Reading Homework: The 40 Book Challenge
This year students are starting a 40 Book Challenge! Although 40 books may sound like a lot, students can accomplish this goal by the end of 5th grade by reading a little more than one book a week. Some books, like shorter non-fiction books, can be completed in a day or two. Other books will obviously take longer to finish. I am confident that by making the right book choices and using regular time at home and at school to read, all of my students will be able to achieve the goal of reading 40 books this year!
The goals of the 40 Book Challenge are to get students to explore new reading genres that might be out of their comfort zone, to increase students’ love of reading, and to make academic gains in reading. We value your support. Please make sure your child is reading each evening. This is the main part of their daily reading homework. Students will share their thoughts about the book with their “thinkmarks”. The book will not count towards the 40 Book Challenge until the thinkmark is completed! Tip: use your thinkmark as a book mark and record your thinking as you read! Students will learn how to use their thinkmarks through mini lessons in class.
Here are the general guidelines:
- Most fiction books should be a minimum of 75 pages; nonfiction, poetry, traditional literature—48 pages. Books that are over 300 pages count as two books.
- Books should be at your student’s reading level. I will help students determine their reading levels within the first few weeks of school.
- Books students read during class independent reading time, as well as at home, count towards their 40 book total. Students may not count books they have previously read…but they may count one book they read this summer as their first book!
- They must record books as they finish them on their 40 Book Challenge grid; however, the books don’t have to be read in a particular order.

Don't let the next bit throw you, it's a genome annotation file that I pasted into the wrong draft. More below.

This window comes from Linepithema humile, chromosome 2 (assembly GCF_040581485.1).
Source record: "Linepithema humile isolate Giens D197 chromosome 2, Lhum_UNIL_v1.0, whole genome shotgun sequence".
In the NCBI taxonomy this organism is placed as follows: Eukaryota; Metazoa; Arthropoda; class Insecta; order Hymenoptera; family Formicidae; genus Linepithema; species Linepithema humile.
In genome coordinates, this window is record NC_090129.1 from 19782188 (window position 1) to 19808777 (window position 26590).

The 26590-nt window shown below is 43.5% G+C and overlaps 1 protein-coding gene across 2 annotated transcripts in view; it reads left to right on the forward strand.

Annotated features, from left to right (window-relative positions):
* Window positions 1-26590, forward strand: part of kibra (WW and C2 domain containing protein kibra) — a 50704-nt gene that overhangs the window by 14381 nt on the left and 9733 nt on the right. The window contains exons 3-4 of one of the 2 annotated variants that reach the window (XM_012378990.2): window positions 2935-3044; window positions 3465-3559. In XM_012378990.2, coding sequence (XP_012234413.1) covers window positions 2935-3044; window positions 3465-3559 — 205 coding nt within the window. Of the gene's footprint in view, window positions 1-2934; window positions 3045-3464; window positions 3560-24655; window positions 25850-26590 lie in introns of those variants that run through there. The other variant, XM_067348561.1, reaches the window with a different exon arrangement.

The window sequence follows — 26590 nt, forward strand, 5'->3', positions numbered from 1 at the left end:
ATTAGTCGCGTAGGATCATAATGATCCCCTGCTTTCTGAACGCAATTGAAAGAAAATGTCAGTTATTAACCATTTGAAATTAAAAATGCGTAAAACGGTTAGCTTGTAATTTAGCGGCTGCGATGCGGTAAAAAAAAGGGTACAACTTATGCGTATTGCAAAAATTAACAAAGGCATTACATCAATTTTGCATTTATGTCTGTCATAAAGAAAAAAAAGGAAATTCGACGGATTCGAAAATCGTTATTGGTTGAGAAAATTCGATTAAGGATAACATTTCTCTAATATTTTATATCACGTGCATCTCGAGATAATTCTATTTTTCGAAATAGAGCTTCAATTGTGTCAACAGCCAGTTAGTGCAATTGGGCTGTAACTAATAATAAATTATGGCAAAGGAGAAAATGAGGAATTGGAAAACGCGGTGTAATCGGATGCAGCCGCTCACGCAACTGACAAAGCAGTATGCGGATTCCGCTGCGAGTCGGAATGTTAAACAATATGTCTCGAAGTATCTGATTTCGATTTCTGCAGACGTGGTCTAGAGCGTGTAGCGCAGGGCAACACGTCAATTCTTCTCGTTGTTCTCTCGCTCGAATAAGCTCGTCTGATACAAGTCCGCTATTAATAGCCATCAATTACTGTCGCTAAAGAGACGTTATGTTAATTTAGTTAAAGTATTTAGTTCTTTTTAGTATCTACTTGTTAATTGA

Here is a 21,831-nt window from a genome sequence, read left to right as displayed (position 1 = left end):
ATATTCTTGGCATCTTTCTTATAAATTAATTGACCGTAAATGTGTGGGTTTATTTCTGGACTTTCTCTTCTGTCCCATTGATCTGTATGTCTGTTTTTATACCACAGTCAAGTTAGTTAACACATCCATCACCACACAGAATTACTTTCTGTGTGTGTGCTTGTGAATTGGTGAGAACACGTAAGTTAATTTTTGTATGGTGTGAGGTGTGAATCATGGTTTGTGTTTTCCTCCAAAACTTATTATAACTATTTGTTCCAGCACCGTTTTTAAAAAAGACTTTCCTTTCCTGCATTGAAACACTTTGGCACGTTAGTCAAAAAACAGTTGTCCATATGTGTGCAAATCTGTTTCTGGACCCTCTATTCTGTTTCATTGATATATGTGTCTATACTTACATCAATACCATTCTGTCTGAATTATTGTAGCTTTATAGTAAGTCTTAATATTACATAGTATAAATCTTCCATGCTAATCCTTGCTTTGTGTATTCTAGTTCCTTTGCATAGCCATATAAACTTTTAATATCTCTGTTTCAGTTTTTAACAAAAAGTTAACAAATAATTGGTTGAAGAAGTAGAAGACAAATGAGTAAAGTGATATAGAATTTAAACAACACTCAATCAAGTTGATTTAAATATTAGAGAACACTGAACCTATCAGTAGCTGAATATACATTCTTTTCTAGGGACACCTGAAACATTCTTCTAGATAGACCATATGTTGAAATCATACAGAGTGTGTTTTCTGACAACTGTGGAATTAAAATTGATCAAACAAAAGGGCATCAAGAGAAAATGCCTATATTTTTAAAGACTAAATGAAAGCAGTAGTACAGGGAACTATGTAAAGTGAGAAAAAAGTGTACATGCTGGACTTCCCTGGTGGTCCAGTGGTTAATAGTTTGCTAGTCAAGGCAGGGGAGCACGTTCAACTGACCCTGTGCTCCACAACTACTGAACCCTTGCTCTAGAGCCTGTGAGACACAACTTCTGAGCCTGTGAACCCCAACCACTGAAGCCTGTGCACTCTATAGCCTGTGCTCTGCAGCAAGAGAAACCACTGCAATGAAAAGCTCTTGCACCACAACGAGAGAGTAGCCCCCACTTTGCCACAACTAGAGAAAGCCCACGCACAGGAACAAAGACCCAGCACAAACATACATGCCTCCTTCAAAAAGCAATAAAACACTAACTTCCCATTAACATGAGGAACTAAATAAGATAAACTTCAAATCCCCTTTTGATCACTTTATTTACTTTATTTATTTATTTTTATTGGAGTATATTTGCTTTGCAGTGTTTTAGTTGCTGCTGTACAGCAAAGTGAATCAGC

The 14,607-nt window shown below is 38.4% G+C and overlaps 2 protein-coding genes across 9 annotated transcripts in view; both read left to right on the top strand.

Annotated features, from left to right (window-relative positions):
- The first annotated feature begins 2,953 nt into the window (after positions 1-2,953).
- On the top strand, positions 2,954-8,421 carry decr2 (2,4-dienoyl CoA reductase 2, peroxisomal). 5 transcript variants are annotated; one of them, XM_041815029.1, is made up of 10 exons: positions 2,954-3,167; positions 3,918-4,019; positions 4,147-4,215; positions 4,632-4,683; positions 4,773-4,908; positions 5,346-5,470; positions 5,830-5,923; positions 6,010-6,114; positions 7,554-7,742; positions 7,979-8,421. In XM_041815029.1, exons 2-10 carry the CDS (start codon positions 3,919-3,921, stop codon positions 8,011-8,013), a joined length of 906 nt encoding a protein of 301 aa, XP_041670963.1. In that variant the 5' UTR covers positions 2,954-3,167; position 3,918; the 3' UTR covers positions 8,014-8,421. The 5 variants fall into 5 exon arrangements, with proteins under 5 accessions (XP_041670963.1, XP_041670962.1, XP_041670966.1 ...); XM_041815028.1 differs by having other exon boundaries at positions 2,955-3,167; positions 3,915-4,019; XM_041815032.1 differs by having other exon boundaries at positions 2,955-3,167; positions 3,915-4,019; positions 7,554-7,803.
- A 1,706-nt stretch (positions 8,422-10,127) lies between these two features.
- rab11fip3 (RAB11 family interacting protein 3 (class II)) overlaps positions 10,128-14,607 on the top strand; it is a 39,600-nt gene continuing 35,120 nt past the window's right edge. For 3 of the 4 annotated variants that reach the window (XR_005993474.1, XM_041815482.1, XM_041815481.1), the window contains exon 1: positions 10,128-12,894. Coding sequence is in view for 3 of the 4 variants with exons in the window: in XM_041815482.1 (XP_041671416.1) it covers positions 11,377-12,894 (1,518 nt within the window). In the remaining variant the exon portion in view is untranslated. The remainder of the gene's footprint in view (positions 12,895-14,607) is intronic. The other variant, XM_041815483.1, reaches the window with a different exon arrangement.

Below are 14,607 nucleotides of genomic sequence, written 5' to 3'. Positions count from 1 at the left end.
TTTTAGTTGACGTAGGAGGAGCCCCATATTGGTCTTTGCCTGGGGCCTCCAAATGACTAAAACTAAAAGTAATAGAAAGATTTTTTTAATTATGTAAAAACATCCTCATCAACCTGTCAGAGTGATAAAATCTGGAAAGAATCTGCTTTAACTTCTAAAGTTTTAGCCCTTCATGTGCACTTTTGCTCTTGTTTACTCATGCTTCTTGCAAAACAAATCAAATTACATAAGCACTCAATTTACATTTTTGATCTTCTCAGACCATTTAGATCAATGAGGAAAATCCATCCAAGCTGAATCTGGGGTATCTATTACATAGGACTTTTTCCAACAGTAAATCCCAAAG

- The book does not “count” until a thinkmark is completed and turned in. Try to stay current on these!
- Audiobooks and ebooks are also acceptable for variety (not for all 40, though!).
- Parents, feel free to partner-read at times with your child if he or she needs support and/or if you are interested in the book!
In closing, I hope your child finds at least 40 inspiring, funny, informative, and memorable books to enjoy this year! Thank you for your support with this challenge at home!
** We will do regular 40 book goal setting and progress checks (each nine week period)
** 40 Book Challenge completion deadline: May 8, 2020
Spelling Choice Board
Spelling homework is meant to be a tool to help students understand spelling patterns and principles. While spelling homework will NOT be collected, students are encouraged to use the spelling choice board to help them achieve these goals.
COLUMN ONE: WRITTEN ACTIVITIES
- ABC Order: Write your words in alphabetical order.
- Word Sort: Sort your words by vowel sounds, patterns, syllables, etc.
- Repetition: Write your words 3 times each.
- Word Art: Draw a picture and write your words in the picture.
- Story Time: Write a short story using all your words.
- Creative Letters: Write your words by cutting out letters in an old newspaper or magazine and glue them on a paper.
- Pyramid/StairStep: Write your words adding or subtracting one letter at a time. The results will be in the shape of a pyramid/stair.
- Cursive - write your words in cursive.
- Train words - write your entire list end-to-end as one long word, using different colors for different words.
- Scramble: Have a parent/sibling scramble your spelling words. You unscramble them.
- Letters: Write each word as many times as there are letters in the word (or as many times as there are syllables).
- Colorful words: Use two different color pens to write your words. Use one color for vowels and one for consonants.
- Computer Words: Type each word several times. Use different fonts to make it fun.
COLUMN TWO: OTHER ACTIVITIES
- Cheer Words: Be a cheerleader and call out your words, one letter at a time.
- Sound Words: Record your words and their spelling. Then listen to the recording a check to see if you spelling all the words correctly.
- Flashwriting: In a dark room, use a flashlight to draw letters in the air.
- Chalk: Write your words outside using sidewalk chalk.
- Spelling Bee: Spell your words out loud to a family member.
- Sparkle Spell: Play a round or two of sparkle spell with a friend or family members.
- Military Spelling: Do jumping jacks and as you clap, say a letter to spell your words.
- Finger Tracing: Use your finger to spell out the words one letter at a time on a family member’s back. Have them try to guess the word.
- Snap and Spell - Snap on each letter and clap when you say the word at the end.